COVID-19 presents additional challenges — but you can help
At 280blue we work with some incredible entrepreneurs, innovators and industry luminaries. And, while Coronavirus has forced us all to adjust to the new normal, we’ve been fortunate enough to add employees and continue our agency’s growth throughout this crisis. Knowing that others are not in the same position, we wanted to use our collective skill sets in public relations and marketing to get behind a great cause. I’m happy to announce that we’re working pro bono with MuralNet, a non-profit organization founded by software-defined networking pioneer Martin Casado.
MuralNet started as a passion project by Martin. He grew up in the Four Corners region of Arizona and saw first-hand how tribal communities were being left behind, especially when it came to education. In many of these tribal nations, schools — and internet access — can be few and far between, meaning students are either forced to leave their homes and live near schools to get a proper secondary (high school level) education or get left behind. Even for primary (K-8) education, teachers are often disadvantaged, as they are unable to get certifications due to lack of access to the internet. Students, meanwhile, have to drive several hours to a McDonald’s to get WiFi access to complete online assignments. During the pandemic, the Bureau of Indian Education (BIE) estimated from a survey of 142 out of 174 schools, that up to 95 percent of their students do not have access to residential internet services.
Connecting tribal communities
Through the efforts of MuralNet, its partners, volunteers and donations, the organization has been able to connect many tribal communities to broadband internet and train tribal members to manage their own networks. This has enabled students in many tribal communities to complete their secondary educations without leaving home. But with more than 500 tribal communities across the United States, including Hawaii and Alaska, there’s much more work to be done.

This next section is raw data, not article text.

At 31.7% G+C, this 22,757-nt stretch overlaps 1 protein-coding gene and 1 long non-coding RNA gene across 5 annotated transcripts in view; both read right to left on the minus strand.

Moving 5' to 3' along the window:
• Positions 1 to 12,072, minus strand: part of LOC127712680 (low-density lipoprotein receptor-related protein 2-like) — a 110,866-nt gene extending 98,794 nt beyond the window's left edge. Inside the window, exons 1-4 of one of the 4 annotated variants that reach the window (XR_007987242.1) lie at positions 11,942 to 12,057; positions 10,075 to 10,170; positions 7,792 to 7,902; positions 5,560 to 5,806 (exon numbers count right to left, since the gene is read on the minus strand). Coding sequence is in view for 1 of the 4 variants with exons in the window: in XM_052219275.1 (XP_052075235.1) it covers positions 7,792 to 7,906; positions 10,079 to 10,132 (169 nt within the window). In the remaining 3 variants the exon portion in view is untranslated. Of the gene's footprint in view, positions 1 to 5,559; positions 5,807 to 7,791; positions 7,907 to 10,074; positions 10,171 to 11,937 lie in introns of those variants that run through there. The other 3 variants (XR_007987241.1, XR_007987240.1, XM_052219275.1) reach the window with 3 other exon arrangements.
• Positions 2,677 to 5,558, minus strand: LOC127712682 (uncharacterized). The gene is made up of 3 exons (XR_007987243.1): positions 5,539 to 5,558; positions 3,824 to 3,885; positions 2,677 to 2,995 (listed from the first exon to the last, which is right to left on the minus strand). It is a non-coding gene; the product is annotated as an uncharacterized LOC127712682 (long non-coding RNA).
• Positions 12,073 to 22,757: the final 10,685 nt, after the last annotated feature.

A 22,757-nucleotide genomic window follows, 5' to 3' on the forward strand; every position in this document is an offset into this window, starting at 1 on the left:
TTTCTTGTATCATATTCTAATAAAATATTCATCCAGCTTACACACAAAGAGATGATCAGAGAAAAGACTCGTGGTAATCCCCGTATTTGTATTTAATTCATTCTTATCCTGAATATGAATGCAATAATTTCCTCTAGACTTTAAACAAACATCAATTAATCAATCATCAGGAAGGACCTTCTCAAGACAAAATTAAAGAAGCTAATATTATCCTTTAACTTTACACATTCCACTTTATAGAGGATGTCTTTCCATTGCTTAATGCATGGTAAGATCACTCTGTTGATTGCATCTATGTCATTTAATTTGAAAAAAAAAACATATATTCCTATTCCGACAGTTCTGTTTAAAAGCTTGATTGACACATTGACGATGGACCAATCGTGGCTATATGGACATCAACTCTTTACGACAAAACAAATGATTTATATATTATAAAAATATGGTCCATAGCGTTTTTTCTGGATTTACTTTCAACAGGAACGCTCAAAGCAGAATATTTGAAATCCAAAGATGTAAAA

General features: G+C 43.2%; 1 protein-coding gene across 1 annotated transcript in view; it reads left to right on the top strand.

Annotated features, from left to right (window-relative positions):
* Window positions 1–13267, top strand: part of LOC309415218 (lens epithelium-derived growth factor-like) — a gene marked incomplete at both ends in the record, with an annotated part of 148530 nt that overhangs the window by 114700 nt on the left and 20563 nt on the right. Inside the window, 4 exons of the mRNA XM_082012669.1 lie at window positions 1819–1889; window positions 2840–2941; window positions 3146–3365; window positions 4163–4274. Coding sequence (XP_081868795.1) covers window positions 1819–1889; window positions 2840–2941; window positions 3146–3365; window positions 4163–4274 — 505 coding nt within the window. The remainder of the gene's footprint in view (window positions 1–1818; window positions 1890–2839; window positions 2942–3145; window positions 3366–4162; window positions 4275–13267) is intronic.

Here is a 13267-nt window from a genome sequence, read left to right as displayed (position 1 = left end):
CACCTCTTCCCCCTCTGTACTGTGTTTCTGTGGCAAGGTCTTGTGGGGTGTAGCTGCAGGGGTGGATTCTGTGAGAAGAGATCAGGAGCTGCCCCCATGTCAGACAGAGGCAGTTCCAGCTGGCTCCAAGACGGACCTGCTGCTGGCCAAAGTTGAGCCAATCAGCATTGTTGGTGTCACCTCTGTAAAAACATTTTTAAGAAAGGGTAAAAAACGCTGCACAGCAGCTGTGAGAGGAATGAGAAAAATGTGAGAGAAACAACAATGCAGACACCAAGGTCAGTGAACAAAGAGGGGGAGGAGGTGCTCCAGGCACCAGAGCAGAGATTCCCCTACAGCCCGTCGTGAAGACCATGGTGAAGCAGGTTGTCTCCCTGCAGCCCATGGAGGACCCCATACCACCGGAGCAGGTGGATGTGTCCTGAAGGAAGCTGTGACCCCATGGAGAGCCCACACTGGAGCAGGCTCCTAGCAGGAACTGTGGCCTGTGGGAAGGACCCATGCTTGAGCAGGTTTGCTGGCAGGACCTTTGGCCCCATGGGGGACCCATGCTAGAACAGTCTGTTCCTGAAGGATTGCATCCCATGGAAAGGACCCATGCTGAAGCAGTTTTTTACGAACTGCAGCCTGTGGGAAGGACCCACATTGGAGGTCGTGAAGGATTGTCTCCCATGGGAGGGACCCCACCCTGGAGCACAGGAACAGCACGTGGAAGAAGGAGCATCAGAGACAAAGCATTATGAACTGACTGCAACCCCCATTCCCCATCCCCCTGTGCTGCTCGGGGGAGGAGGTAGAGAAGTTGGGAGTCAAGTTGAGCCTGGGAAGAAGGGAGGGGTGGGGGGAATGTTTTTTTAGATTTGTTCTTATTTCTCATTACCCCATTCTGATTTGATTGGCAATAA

But for MuralNet, it’s not just a matter of putting up cell towers, connecting networks and training tribal communities to self-manage the equipment. Last year MuralNet CEO Mariel Triggs also worked tirelessly on Capitol Hill with lawmakers and the FCC to create a path forward for tribal communities to own their own broadband spectrum. While some communities have access to EBS spectrum, many tribal communities don’t have access to the airwaves over their own land. Meanwhile, the FCC auctions off this spectrum to the highest bidder — typically to service providers that want to use it to enhance their 5G capabilities, but who won’t build out to communities that have no business case. MuralNet was successful in arguing for a priority window that gives tribal communities time to apply for the spectrum.
Coronavirus brings new challenges
Due to the Coronavirus pandemic, the effort to get more tribal communities connected has slowed tremendously. While the current crisis has brought more media attention to the digital divide , the focus has largely been on urban communities, as students adjust to virtual classrooms. However, rural tribal areas are, and have been, the hardest hit by a lack of internet access. For instance, only 65 percent of American Indians, Alaska Natives and Native Hawaiians living on Tribal lands and Hawaiian Home Lands have access to fixed broadband services, and only 69 percent of households on Tribal lands have telephone services.
The impact of this digital divide in rural tribal areas is substantial, as Internet access is vital for not only education, but for supporting other essential community functions, including local tribal communications, emergency services and tele-health and the development of economic opportunities. It is imperative, for the long-term wellbeing and success of these communities, that they gain access to reliable broadband connectivity as quickly as possible.
A call to action: volunteer and donation support
This is not the first time MuralNet has been challenged, but during COVID-19, they need your help more than ever. As businesses are focusing on how to stay afloat, the number of volunteers and donations have slowed. Additionally, as the tribal priority window is fast closing, tribal communities need support to get permanent legislation passed to connect tribal areas and close the digital divide.
If you want to help support MuralNet, there’s a particular need for volunteers and donations, especially in the wake of COVID-19. For more information, to volunteer or to donate, please reach out to Mariel Triggs: firstname.lastname@example.org.